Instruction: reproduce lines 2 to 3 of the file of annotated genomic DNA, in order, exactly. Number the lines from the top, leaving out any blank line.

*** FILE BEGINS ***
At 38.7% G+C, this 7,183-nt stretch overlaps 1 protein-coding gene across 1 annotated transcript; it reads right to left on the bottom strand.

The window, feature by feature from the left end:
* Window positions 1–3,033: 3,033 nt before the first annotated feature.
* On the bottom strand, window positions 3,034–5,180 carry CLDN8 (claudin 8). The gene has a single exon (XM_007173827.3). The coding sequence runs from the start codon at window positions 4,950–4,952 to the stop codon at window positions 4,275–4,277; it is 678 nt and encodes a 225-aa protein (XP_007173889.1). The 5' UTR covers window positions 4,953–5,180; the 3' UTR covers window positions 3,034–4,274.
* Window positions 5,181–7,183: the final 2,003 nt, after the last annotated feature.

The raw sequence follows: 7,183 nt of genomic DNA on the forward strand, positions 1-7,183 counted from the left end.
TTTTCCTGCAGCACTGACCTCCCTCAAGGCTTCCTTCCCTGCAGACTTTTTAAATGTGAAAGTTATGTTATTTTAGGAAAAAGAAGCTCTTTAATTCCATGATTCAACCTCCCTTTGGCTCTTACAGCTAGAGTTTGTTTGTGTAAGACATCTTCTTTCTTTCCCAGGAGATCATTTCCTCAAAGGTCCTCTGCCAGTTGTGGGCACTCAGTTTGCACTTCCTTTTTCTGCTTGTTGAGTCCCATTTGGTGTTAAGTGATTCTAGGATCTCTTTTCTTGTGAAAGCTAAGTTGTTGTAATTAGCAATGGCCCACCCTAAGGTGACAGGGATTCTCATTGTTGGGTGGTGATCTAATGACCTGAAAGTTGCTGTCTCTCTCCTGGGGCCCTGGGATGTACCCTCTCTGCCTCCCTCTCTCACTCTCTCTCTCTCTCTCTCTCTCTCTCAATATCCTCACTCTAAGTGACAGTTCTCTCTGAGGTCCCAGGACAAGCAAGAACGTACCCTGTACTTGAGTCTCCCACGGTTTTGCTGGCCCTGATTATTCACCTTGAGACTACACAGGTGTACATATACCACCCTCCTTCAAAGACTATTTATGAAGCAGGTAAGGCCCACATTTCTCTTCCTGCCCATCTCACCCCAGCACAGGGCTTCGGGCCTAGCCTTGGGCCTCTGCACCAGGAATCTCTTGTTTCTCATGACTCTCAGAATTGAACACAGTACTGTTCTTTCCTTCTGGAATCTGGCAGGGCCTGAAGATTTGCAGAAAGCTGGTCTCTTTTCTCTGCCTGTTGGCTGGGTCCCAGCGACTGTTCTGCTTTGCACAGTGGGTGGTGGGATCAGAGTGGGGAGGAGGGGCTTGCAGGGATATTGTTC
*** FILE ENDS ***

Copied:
The window, feature by feature from the left end:
* Window positions 1–3,033: 3,033 nt before the first annotated feature.